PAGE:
Resistance always involves an element of danger, and tying ribbons around tree trunks was never part of Nightshift’s modus operandi. Motherwell embraces Jack Charles, describing him as a “Living legend...The Ben Hall of Australian theatre”. The outlaw metaphor is apt, as Charles’ polite manner belies a charm that is as disconcerting as it is seductive. “They only ever got me when they wanted a blackfella”, he says, referring to the colour-blind casting that continues in Australia to this day. And opportunities for Charles were further limited due to an extended holiday at Her Majesty’s Pleasure, but he was not alone in prison. Motherwell’s addiction to heroin was once also out of control. In desperation, he robbed three banks with a hand concealed in his pocket, received five years jail with a three year minimum term, but was out in 16 months. He recalls Lindzee Smith visiting him in that “Disneyland of despair” just prior to the publication of Motherwell’s little known classic, Dreamers of the Absolute [a play based on the transcript of the trial of anarchists in pre-revolutionary Russia; it was performed by Nightshift in Melbourne in 1978 , Troupe in Adelaide in 1979, and Smith directed it for the Adelaide School of TAFE in 2002. Ed]. “Lindzee waltzed into the Governor’s office with a secretary on his arm and declared: ‘I’ve got some business to discuss with Mr. Motherwell.’” After Smith’s visit to Pentridge, A Division would never be the same again.

Shiralee Hood Shiralee Hood
photo Kerry Pryor
In discussion with the Nightshift ensemble, the talk always oscillates between the stage, the page and that book of life that is a memoir of the street, be it inner suburban Melbourne or the grimy avenues of New York. So I put it to Motherwell that Dreamers of the Absolute is not just a study of the revolutionary impulse but also a manifesto for the theatre terrorist. “Dreamers” he says, “grew out of the anti-war movement. It wasn’t about a metaphorical terrorism, more a terrorism by the State; an established order that had to be undermined...I mean, we’ve only got the Pentagon’s word on terrorism, and we’ve learnt not to trust that, haven’t we?” So true, but why in Lindzee Smith’s written introduction to the play did he quote and thereby personalise the line, “The terror’s a cross it’s so hard to bear”? And why did Motherwell cast himself in the role of the revolutionary, Alexis? A wry smile appears in one corner of Motherwell’s mouth. We both know the answer to that question, but we’re not about to hear it today. Instead, still searching for an authentic expression of the immediate, Motherwell cracks us all up. “I used to write stuff just to give myself a part...Don’t laugh, it’s true.”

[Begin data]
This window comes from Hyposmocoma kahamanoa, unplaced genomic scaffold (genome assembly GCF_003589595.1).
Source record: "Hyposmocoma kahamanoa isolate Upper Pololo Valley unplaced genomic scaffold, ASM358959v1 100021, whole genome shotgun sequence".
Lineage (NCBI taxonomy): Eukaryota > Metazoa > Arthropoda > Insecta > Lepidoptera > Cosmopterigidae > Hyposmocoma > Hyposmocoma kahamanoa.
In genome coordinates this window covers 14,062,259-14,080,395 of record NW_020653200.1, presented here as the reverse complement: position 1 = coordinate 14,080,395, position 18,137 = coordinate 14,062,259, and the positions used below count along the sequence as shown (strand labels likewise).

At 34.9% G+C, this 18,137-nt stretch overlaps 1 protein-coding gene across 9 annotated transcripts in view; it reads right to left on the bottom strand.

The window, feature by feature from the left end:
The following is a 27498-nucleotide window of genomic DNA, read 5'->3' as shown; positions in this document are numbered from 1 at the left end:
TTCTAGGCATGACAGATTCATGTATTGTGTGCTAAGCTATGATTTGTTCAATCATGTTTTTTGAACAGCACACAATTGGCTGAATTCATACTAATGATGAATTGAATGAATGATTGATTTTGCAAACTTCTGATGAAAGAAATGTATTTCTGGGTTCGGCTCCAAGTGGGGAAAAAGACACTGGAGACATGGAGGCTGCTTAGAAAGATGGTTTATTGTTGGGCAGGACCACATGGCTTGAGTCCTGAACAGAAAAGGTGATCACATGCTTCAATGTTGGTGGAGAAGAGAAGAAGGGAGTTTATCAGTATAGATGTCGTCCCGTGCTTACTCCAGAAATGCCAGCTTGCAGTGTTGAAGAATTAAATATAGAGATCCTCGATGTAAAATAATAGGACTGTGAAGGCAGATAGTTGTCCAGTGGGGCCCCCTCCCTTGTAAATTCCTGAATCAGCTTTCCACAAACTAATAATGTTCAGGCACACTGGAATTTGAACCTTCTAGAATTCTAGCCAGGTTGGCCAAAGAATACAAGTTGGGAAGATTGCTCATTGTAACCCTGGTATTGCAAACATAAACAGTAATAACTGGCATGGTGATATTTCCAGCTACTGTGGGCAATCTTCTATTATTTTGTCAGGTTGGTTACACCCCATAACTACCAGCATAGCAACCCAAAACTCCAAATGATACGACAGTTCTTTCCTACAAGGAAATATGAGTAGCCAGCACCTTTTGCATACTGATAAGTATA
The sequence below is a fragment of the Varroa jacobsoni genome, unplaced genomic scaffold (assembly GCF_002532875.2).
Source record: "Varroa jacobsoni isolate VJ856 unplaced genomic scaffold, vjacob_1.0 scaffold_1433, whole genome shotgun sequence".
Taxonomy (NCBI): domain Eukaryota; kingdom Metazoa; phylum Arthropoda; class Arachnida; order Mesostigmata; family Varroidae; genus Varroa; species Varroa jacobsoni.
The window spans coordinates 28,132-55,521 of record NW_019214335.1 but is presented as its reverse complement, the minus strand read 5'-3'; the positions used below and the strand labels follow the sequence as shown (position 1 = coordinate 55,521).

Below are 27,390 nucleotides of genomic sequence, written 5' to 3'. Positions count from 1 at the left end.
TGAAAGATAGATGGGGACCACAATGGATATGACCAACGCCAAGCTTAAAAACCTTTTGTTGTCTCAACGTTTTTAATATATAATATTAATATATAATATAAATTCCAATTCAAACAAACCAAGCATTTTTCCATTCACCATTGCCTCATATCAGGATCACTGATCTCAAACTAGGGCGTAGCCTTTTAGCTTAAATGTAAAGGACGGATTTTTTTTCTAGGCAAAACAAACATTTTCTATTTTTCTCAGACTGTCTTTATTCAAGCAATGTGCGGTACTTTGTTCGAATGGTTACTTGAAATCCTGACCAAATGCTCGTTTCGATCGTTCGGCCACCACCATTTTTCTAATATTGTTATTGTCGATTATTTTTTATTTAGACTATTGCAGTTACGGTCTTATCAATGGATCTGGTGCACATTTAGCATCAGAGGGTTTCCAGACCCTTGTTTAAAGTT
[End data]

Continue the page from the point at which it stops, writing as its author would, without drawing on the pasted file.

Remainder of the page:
Nightshift reading

For a brief documentary account of Nightshift and its place in the functioning and the politics of the APG, if not for an evocation of the group’s powerful works, see Gabrielle Wolf, The Australian Performing Group, the Pram Factory and New Wave Theatre, Currency Press, Sydney, 2008. For vivid personal accounts of the Nightshift experience from Richard Murphet and Lindzee Smith (in an interview with Sue Ingleton), see the memoirs section of www.pramfactory.com. See also the Smith obituaries from James Shuv’us and Jai McHenry Derra at http://lindzeesmith.blogspot.com and Richard Murphet [RT 78, p35]. Phil Motherwell’s Dreamers of the Absolute was published by Yackandandah Playscripts in 1985. Eds.

RealTime issue #85 June-July 2008 pg. 36

© Tony Reck; for permission to reproduce apply to realtime@realtimearts.net